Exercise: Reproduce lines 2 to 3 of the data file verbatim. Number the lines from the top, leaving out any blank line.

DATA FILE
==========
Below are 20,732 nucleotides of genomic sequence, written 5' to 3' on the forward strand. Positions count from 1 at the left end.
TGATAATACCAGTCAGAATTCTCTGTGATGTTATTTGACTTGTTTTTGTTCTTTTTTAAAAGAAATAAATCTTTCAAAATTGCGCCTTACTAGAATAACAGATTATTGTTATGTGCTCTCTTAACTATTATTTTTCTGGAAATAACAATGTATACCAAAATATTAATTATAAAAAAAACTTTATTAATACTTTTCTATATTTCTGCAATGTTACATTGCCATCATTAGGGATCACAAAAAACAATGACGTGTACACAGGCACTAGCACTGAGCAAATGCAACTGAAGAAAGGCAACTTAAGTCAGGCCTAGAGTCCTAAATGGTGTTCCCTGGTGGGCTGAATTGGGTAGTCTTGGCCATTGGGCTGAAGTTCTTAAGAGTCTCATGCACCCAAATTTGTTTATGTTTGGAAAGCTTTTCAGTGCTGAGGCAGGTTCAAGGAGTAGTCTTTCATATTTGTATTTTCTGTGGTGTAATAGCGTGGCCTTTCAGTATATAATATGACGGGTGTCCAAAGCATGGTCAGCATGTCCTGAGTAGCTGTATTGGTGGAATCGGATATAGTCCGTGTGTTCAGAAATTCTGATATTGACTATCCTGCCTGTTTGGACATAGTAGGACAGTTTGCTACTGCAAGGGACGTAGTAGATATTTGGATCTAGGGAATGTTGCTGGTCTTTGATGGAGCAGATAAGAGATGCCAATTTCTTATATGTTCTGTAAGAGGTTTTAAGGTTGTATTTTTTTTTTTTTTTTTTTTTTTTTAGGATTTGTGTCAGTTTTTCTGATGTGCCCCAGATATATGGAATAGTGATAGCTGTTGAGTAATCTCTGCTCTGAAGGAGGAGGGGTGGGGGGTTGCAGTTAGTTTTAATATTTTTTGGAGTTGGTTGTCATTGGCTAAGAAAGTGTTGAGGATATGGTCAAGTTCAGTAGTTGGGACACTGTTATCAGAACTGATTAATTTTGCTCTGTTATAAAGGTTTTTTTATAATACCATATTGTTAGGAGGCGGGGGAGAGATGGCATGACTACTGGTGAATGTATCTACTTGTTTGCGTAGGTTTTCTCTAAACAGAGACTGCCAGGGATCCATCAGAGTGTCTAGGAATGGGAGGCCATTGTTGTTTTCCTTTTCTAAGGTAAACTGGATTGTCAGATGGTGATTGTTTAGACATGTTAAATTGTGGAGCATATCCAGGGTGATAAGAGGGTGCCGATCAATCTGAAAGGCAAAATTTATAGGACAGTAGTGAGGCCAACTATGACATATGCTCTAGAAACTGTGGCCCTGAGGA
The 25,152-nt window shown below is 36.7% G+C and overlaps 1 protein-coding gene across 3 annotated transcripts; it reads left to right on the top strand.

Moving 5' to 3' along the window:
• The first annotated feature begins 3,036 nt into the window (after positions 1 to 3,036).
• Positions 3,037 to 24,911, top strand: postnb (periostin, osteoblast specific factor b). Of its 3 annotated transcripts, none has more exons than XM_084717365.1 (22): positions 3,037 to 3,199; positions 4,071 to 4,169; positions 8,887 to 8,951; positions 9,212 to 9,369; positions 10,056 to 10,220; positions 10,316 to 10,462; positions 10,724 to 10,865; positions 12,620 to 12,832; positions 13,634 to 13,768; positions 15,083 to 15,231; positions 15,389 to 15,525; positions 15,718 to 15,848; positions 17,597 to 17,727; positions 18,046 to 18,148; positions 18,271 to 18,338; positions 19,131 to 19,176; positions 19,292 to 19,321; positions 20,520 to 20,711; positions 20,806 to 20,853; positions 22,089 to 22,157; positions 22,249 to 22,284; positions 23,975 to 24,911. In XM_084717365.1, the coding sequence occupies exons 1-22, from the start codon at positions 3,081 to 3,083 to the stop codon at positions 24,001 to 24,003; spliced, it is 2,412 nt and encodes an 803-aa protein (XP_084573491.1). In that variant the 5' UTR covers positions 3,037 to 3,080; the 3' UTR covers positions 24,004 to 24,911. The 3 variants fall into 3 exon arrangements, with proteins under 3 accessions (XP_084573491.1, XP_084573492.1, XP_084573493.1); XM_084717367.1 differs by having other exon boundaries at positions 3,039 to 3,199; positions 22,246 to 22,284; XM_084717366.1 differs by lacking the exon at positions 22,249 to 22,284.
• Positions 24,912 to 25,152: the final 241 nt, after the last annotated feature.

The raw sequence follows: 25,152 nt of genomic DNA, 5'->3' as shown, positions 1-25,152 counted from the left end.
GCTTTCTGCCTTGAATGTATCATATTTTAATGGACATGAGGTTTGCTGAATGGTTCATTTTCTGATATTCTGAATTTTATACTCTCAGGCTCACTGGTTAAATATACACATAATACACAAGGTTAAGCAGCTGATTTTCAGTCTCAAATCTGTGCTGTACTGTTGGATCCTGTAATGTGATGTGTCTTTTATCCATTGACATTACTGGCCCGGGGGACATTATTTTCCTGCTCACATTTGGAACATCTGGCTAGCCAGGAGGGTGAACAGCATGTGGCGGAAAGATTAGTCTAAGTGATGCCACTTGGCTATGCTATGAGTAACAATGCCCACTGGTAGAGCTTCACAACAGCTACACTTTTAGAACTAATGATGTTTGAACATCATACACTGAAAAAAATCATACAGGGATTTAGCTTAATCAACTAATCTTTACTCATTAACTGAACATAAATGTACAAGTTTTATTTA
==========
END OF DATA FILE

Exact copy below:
TGATAATACCAGTCAGAATTCTCTGTGATGTTATTTGACTTGTTTTTGTTCTTTTTTAAAAGAAATAAATCTTTCAAAATTGCGCCTTACTAGAATAACAGATTATTGTTATGTGCTCTCTTAACTATTATTTTTCTGGAAATAACAATGTATACCAAAATATTAATTATAAAAAAAACTTTATTAATACTTTTCTATATTTCTGCAATGTTACATTGCCATCATTAGGGATCACAAAAAACAATGACGTGTACACAGGCACTAGCACTGAGCAAATGCAACTGAAGAAAGGCAACTTAAGTCAGGCCTAGAGTCCTAAATGGTGTTCCCTGGTGGGCTGAATTGGGTAGTCTTGGCCATTGGGCTGAAGTTCTTAAGAGTCTCATGCACCCAAATTTGTTTATGTTTGGAAAGCTTTTCAGTGCTGAGGCAGGTTCAAGGAGTAGTCTTTCATATTTGTATTTTCTGTGGTGTAATAGCGTGGCCTTTCAGTATATAATATGACGGGTGTCCAAAGCATGGTCAGCATGTCCTGAGTAGCTGTATTGGTGGAATCGGATATAGTCCGTGTGTTCAGAAATTCTGATATTGACTATCCTGCCTGTTTGGACATAGTAGGACAGTTTGCTACTGCAAGGGACGTAGTAGATATTTGGATCTAGGGAATGTTGCTGGTCTTTGATGGAGCAGATAAGAGATGCCAATTTCTTATATGTTCTGTAAGAGGTTTTAAGGTTGTATTTTTTTTTTTTTTTTTTTTTTTTTAGGATTTGTGTCAGTTTTTCTGATGTGCCCCAGATATATGGAATAGTGATAGCTGTTGAGTAATCTCTGCTCTGAAGGAGGAGGGGTGGGGGGTTGCAGTTAGTTTTAATATTTTTTGGAGTTGGTTGTCATTGGCTAAGAAAGTGTTGAGGATATGGTCAAGTTCAGTAGTTGGGACACTGTTATCAGAACTGATTAATTTTGCTCTGTTATAAAGGTTTTTTTATAATACCATATTGTTAGGAGGCGGGGGAGAGATGGCATGACTACTGGTGAATGTATCTACTTGTTTGCGTAGGTTTTCTCTAAACAGAGACTGCCAGGGATCCATCAGAGTGTCTAGGAATGGGAGGCCATTGTTGTTTTCCTTTTCTAAGGTAAACTGGATTGTCAGATGGTGATTGTTTAGACATGTTAAATTGTGGAGCATATCCAGGGTGATAAGAGGGTGCCGATCAATCTGAAAGGCAAAATTTATAGGACAGTAGTGAGGCCAACTATGACATATGCTCTAGAAACTGTGGCCCTGAGGA
The 25,152-nt window shown below is 36.7% G+C and overlaps 1 protein-coding gene across 3 annotated transcripts; it reads left to right on the top strand.